Art and D&T are taught as part of our broad and balanced curriculum and these skill based lessons cover all new National Curriculum objectives. Weekly lessons encourage children to develop their artistic and creative abilities within the whole of the curriculum and cross curricular opportunities are also offered. We ensure the children experience a wide range of knowledge and skill to develop a breadth of art techniques and skills. They are also encouraged to plan and manipulate a range of materials so that they can develop skill and originality. Children are encouraged to evaluate and appreciate their own work and the work of others in order to develop their appreciation of the arts. We are committed to the wider development of young people and encourage collaborations with professional artists and art organisations.
Computing at Morpeth All Saints...
The use of ICT is promoted in all subject areas and children use computers to enhance and compliment much of their work in school. Every class has access to Ipads to ensure individual experiences and progress through whole class focused activities and we have a fantastic computer suite to support learning..
Each class works through a variety of topics for Computing including Digital Literacy (E-Safety), Coding Without Computers and Coding itself. Within school we use a variety of different resources to meet the objectives within the Computing curriculum. We use programmes such as Scratch and j2code to teach programming.
Modern Foreign Languages at Morpeth All Saints...
At Morpeth All Saints, we are keen to promote the study of a foreign language because of its increasing importance in the modern world. We want to embed language learning into our curriculum. This has been recognised in the National Curriculum where there is the statutory commitment to give every child between the ages of 7 and 11 the opportunity to learn a new language. We do this across KS2 following the Language Angels scheme of work for French. Alongside these units, we aim to integrate the French language into the everyday curriculum where possible e.g. through History/Geography work, numbers in Maths, directions in PE etc.
Personal, Social and Health Education at Morpeth All Saints...
Relationships and Sex Education (RSE) at Morpeth All Saints...
We follow the National Curriculum for England provided by the Department for Education.
Please find below links to their site showing the programme of study by subject and academic year.
How can we help at home?
Probably the easiest way to help your child is to read each day. Children should be encouraged to read aloud and read on their own, but being read to is really important, too, so don’t overlook the bedtime story. For younger children beginning to learn to read and write we use a synthetic phonics programme called Letters and Sounds. We know phonics can be confusing to parents so we offer a phonics sessions for parents in the Autumn term. If you missed this or need a refresher don’t hesitate to ask staff. Encourage your child to listen and say sounds. Try to avoid adding the “uh” sound to letters such as “b”, “c” or “d”. Say the shortest sound you can (a short “b” rather than “buh”, a long “mmm” rather than “muh”. Again ask us if you are unsure. Parents often say they are less confident about supporting their child with Maths. Don’t say that Maths is less important or that you weren’t good at Maths at school. Children might believe that this means it’s okay to have lower expectations. Have a look at the Maths Progression grid (see Curriculum" link below) where you can see methods of carrying out addition, subtraction multiplication and division.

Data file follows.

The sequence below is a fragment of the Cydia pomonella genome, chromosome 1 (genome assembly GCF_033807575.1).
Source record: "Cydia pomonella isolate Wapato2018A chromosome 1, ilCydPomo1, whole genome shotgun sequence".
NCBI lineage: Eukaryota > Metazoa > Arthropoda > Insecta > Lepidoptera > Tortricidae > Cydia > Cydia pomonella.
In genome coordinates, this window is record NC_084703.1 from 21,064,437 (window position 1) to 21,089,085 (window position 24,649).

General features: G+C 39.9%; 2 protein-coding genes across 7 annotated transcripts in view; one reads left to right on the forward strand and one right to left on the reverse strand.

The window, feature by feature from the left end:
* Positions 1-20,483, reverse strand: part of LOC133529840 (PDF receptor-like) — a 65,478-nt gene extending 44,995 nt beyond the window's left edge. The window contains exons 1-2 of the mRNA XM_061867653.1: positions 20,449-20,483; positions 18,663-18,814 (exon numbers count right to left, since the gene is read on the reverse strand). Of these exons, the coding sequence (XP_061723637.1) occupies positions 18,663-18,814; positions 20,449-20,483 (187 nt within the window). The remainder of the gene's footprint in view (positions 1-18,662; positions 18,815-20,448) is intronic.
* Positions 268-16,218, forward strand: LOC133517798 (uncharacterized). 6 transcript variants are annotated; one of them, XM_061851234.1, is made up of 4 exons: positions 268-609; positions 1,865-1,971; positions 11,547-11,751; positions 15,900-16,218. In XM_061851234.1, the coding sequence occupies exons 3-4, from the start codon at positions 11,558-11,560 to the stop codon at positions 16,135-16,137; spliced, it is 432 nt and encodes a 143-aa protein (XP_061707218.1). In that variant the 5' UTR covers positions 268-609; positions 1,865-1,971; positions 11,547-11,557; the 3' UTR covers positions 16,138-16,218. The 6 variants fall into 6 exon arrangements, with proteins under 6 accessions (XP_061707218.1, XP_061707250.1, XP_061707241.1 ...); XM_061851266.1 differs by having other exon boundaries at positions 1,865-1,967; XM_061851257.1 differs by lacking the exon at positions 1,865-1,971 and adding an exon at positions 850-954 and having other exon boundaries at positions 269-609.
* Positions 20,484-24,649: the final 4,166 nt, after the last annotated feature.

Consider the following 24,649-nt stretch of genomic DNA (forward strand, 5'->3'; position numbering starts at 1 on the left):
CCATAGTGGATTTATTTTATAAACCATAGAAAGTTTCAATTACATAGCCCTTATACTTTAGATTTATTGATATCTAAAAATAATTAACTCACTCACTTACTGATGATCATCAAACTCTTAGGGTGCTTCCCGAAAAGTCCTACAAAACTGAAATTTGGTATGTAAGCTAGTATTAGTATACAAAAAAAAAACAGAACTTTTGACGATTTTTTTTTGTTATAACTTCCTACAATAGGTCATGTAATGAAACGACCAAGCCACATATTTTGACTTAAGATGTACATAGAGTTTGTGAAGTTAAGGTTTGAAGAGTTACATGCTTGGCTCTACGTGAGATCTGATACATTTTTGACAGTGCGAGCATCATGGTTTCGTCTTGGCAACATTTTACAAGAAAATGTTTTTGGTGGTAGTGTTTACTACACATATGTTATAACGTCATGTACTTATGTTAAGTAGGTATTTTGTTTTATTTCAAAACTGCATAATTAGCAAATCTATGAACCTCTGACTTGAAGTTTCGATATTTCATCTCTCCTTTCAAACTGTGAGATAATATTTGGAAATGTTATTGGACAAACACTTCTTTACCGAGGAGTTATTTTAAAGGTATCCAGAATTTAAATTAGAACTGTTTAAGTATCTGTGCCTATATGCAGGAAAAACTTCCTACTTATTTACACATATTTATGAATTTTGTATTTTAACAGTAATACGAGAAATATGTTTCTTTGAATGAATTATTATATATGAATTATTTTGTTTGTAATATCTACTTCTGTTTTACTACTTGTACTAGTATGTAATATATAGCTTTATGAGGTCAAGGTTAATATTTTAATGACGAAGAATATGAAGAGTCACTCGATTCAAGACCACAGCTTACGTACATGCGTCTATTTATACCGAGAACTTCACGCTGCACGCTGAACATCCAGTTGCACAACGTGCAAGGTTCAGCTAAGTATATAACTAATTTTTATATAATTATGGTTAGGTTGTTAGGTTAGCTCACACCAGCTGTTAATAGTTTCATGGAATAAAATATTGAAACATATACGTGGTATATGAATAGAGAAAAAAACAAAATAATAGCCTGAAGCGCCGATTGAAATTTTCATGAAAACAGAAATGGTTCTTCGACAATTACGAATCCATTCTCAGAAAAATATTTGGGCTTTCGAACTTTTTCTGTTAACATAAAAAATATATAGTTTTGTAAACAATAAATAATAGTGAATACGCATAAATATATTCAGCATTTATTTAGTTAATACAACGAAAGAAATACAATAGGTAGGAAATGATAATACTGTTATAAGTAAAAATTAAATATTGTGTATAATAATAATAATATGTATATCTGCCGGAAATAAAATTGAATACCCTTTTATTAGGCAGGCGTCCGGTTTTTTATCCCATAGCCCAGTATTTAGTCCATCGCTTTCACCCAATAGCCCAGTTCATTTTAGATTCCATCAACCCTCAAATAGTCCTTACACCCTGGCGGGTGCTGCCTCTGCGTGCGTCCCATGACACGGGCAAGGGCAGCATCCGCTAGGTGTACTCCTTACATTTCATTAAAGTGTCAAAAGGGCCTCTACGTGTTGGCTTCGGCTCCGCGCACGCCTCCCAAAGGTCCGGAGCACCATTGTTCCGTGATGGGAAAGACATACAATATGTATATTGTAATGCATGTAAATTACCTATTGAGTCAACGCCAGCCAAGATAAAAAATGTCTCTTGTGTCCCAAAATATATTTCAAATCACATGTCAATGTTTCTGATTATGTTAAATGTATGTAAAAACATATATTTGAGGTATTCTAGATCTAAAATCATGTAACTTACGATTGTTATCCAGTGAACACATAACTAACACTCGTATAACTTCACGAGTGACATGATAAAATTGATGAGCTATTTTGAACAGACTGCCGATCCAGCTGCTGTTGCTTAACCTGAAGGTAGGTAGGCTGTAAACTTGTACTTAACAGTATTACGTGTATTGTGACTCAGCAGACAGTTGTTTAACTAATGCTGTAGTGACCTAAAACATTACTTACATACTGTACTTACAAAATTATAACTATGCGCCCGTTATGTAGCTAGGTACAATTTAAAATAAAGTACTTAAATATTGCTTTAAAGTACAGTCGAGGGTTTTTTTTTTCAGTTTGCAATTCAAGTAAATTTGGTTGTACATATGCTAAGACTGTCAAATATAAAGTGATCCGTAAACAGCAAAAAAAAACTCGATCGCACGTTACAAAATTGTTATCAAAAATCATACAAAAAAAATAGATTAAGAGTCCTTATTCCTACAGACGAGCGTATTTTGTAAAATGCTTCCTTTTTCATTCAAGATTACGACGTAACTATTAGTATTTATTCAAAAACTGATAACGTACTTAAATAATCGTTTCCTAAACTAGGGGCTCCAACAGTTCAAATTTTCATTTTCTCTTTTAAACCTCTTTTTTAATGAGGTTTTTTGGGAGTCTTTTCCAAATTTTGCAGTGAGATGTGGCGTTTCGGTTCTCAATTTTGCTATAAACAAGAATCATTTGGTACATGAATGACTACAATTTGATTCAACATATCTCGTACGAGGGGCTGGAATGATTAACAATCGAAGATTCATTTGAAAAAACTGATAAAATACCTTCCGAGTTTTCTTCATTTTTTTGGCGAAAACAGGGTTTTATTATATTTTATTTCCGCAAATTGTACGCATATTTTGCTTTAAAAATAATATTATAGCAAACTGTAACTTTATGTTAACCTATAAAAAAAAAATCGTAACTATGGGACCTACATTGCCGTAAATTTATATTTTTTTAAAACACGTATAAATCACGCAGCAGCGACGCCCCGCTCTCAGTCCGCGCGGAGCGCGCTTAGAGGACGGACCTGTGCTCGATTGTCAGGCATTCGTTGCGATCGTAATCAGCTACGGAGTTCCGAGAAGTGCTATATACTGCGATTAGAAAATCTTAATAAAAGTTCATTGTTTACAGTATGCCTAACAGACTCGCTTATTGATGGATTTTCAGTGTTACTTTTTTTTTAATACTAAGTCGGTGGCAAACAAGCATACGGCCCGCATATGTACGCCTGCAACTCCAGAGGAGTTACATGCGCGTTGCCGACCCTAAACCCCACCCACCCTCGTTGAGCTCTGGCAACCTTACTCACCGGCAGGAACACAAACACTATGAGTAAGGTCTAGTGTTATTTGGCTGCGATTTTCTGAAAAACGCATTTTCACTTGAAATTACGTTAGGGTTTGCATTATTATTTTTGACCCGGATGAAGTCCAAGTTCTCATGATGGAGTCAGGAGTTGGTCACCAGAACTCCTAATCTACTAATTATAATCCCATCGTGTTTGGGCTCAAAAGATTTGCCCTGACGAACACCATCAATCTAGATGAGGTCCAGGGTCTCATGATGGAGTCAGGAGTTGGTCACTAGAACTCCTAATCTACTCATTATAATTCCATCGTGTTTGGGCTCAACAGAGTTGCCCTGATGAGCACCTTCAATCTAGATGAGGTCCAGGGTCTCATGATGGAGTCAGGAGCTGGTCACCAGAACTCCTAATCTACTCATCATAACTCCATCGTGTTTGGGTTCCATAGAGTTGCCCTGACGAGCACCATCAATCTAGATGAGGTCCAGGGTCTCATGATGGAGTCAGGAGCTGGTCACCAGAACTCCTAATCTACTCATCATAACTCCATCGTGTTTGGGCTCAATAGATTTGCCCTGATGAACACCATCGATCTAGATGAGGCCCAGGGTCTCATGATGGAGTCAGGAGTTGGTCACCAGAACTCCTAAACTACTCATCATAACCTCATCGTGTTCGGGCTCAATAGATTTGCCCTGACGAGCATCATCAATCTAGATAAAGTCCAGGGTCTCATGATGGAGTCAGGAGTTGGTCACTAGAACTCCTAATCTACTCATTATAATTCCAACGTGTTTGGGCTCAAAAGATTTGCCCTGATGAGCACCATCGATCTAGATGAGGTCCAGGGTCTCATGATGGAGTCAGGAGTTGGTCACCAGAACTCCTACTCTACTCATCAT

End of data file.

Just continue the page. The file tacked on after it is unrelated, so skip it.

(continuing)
Spellings: Daily practise is much more effective than last minute cramming the night before the test. You could ask your child to use the words to write messages or sentences, or play the game where you have to fit it into conversation!
Times Tables: Facts should be known by the end of Year 4 – this means being able to say the answer to a multiplication or division question within five seconds. Again daily practise is more effective than last minute cramming. Practise in the car, walking to school, chanting forward and backwards, singing or skipping along can all help. Sum Dog is a great way to support other Maths learning at home.
In Key Stage 2 a cross curricular approach is also applied to homework. At the beginning of each term a series of homework projects will be given which cover a range of subjects as their base. They can be completed in any order and are intended to promote an interest in and engagement in learning independently.
As Headteacher of Morpeth All Saints Church of England First School, it gives me great pleasure to welcome you to our vibrant, caring and happy school. At Morpeth All Saints we strive to enable all children within our care to achieve their very best, fully utilising their God given gifts and talents.Read More of the school welcome page